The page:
According to The Norton Anthology of English Literature, Volume 1, we have cause to be very thankful for Christian poet and translator, Mary (Sidney) Herbert, Countess of Pembroke, for “contributing the larger number (107) of the verse translations of the 150 biblical psalms … Her free renderings re-create the psalms as English poems …” with some “… strikingly effective images … this influential collection was an important bridge between the many metrical paraphrases of psalms in this period” (Greenblatt, S, Gen Ed. p994). Her poetic rendering of Psalm 139 (circa 1595) is a particular favourite of mine. Her beautifully rhymed and metered rendering of verses 13-16 says:

Each inmost piece in me is thine:
  While yet I in my mother dwelt,
    All that me clad
    From thee I had.
  Thou in my frame hast strangely dealt:
Needs in my praise thy works must shine,
  So inly them my thoughts have felt.

Thou, how my back was beam-wise laid,
  And raft’ring of my ribs, dost know;
    Know’st every point
    Of bone and joint,
  How to this whole these parts did grow,
In brave embroid’ry fair arrayed,
  Though wrought in shop both dark and low.

Nay fashionless, ere form I took,
  Thy all and more beholding eye
    My shapeless shape
    Could not escape:
  All these, with time appointed by,
Ere one had being, in the book
  Of thy foresight enrolled did lie.  (Greenblatt, p996)  

The parts in italics are my emphasis—God knows our bodies, and their vulnerabilities, through and through. He knows each moment that marks our lives. He knows our every anxious thought. As Herbert puts the psalmist’s plea:

Search me, my God, and prove my heart,
  Examine me, and try my thought;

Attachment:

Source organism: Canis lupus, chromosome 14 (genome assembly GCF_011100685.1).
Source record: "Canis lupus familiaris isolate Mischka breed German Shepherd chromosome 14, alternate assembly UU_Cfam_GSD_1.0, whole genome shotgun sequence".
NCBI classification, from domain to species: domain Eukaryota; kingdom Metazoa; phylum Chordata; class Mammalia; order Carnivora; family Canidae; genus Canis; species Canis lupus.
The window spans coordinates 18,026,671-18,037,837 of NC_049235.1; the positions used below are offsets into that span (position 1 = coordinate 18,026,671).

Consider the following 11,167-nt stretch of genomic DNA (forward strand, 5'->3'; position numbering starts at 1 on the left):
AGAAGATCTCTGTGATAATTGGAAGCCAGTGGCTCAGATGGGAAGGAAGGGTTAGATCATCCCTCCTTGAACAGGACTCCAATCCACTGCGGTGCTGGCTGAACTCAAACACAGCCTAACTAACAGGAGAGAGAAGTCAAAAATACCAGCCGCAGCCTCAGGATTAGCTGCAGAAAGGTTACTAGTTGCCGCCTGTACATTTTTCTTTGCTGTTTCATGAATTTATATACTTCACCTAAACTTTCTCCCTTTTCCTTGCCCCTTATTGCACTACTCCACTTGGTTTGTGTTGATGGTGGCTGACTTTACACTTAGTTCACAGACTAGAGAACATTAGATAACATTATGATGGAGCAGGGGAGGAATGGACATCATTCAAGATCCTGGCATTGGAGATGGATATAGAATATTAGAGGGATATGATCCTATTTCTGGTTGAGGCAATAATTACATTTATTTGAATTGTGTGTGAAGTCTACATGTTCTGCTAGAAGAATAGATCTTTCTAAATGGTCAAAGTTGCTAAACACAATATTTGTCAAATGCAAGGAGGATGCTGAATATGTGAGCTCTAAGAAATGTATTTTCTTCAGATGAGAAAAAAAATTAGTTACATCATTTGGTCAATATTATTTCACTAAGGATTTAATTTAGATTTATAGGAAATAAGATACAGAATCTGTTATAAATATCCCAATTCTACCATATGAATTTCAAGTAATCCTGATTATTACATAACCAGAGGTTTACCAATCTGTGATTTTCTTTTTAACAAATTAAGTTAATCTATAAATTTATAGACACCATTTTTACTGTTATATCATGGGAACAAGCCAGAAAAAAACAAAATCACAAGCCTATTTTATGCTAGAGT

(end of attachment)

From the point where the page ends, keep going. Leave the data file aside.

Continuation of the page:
And mark in me
    If ought there be
  That hath with cause their anger wrought.
If not (as not) my life’s each part,
  Lord, safely guide from danger brought. (ibid)

Kirsten shares her favourite quotes:

It’s better to walk alone, than with a crowd going in the wrong direction.
Diane Grant

Don’t be afraid to do you, but always remember to be considerate of others.

When you can’t control what’s happening, challenge yourself to control the way you respond to what’s happening.

Don’t let stress or fear control how you handle a situation. You’re able to see things a lot clearer when you’re calm and in control.

Looking at life from a different perspective makes you realise that it’s not the deer that is crossing the road, rather it’s the road that is crossing the forest.
Mohammad Ali

Try to look at it in a different light. Find something positive out of every situation, even if it’s only small.

Breathe, darling. This is just a chapter, not your whole story.
S.C. Lourie

Yoga is an amazing tool to reduce stress and anxiety. I have been doing this for over a year. I Yoga with Ariene. She fairly down to earth for a yogi and great for beginners too.

And from me:

Some years ago, I was sorting books with my mum. We came across one that had belonged to my Nanna with a handwritten quote inserted inside it. My mum told how, in 1939 on the eve of the second world war and the dark days of the battle of Britain, King George VI had given a speech, quoting from a poem which had profoundly moved his wife, Elizabeth, and presumably him as well. In turn, the poem, broadcasted across the waves to faraway Bowen in Northern Queensland, had greatly moved my Nanna and had given her the courage to face the days ahead, as a mother of four young girls, as a teacher, as wife and as a citizen. 

Here are the words she heard - and which some of you may remember - and which, I think, are as relevant today as they were then. 

"And I said to the man who stood at the gate of the year: “Give me a light that I may tread safely into the unknown.”And he replied:
“Go out into the darkness and put your hand into the Hand of God. That shall be to you better than light and safer than a known way.”
So I went forth, and finding the Hand of God, trod gladly into the night. And He led me towards the hills and the breaking of day in the lone East."